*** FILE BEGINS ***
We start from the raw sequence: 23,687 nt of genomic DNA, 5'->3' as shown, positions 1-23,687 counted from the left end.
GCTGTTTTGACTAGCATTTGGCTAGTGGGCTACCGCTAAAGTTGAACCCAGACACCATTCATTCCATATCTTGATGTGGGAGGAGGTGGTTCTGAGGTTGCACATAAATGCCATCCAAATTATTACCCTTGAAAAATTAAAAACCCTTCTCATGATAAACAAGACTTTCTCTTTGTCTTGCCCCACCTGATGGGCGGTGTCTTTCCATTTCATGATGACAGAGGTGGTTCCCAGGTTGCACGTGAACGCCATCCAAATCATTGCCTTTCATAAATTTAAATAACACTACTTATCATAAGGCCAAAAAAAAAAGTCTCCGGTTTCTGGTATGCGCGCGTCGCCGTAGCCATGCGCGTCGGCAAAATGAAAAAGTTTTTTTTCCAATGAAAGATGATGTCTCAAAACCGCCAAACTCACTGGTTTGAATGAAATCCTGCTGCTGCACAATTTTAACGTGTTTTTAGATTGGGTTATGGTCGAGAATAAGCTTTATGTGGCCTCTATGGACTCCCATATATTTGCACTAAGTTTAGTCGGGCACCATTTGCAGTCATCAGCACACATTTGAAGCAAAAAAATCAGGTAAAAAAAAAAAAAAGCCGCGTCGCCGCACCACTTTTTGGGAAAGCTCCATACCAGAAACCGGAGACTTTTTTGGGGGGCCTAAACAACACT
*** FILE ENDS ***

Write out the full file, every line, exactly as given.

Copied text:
We start from the raw sequence: 23,687 nt of genomic DNA, 5'->3' as shown, positions 1-23,687 counted from the left end.
GCTGTTTTGACTAGCATTTGGCTAGTGGGCTACCGCTAAAGTTGAACCCAGACACCATTCATTCCATATCTTGATGTGGGAGGAGGTGGTTCTGAGGTTGCACATAAATGCCATCCAAATTATTACCCTTGAAAAATTAAAAACCCTTCTCATGATAAACAAGACTTTCTCTTTGTCTTGCCCCACCTGATGGGCGGTGTCTTTCCATTTCATGATGACAGAGGTGGTTCCCAGGTTGCACGTGAACGCCATCCAAATCATTGCCTTTCATAAATTTAAATAACACTACTTATCATAAGGCCAAAAAAAAAAGTCTCCGGTTTCTGGTATGCGCGCGTCGCCGTAGCCATGCGCGTCGGCAAAATGAAAAAGTTTTTTTTCCAATGAAAGATGATGTCTCAAAACCGCCAAACTCACTGGTTTGAATGAAATCCTGCTGCTGCACAATTTTAACGTGTTTTTAGATTGGGTTATGGTCGAGAATAAGCTTTATGTGGCCTCTATGGACTCCCATATATTTGCACTAAGTTTAGTCGGGCACCATTTGCAGTCATCAGCACACATTTGAAGCAAAAAAATCAGGTAAAAAAAAAAAAAAGCCGCGTCGCCGCACCACTTTTTGGGAAAGCTCCATACCAGAAACCGGAGACTTTTTTGGGGGGCCTAAACAACACT